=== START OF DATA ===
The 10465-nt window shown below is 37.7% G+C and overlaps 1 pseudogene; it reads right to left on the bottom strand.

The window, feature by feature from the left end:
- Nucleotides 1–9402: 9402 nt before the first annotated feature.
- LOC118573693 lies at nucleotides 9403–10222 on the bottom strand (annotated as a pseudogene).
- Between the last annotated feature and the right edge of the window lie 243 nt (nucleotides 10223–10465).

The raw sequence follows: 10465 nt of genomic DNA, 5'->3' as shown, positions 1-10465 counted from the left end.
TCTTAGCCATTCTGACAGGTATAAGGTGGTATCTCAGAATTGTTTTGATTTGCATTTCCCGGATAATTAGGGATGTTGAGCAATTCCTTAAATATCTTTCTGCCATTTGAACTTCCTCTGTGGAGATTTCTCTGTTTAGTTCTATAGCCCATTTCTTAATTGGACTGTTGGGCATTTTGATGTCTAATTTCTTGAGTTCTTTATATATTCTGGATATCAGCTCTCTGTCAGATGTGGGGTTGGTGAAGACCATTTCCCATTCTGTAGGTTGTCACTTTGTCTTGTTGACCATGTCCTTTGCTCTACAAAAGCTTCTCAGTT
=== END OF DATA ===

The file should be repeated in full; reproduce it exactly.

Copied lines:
The 10465-nt window shown below is 37.7% G+C and overlaps 1 pseudogene; it reads right to left on the bottom strand.

The window, feature by feature from the left end:
- Nucleotides 1–9402: 9402 nt before the first annotated feature.
- LOC118573693 lies at nucleotides 9403–10222 on the bottom strand (annotated as a pseudogene).
- Between the last annotated feature and the right edge of the window lie 243 nt (nucleotides 10223–10465).

The raw sequence follows: 10465 nt of genomic DNA, 5'->3' as shown, positions 1-10465 counted from the left end.
TCTTAGCCATTCTGACAGGTATAAGGTGGTATCTCAGAATTGTTTTGATTTGCATTTCCCGGATAATTAGGGATGTTGAGCAATTCCTTAAATATCTTTCTGCCATTTGAACTTCCTCTGTGGAGATTTCTCTGTTTAGTTCTATAGCCCATTTCTTAATTGGACTGTTGGGCATTTTGATGTCTAATTTCTTGAGTTCTTTATATATTCTGGATATCAGCTCTCTGTCAGATGTGGGGTTGGTGAAGACCATTTCCCATTCTGTAGGTTGTCACTTTGTCTTGTTGACCATGTCCTTTGCTCTACAAAAGCTTCTCAGTT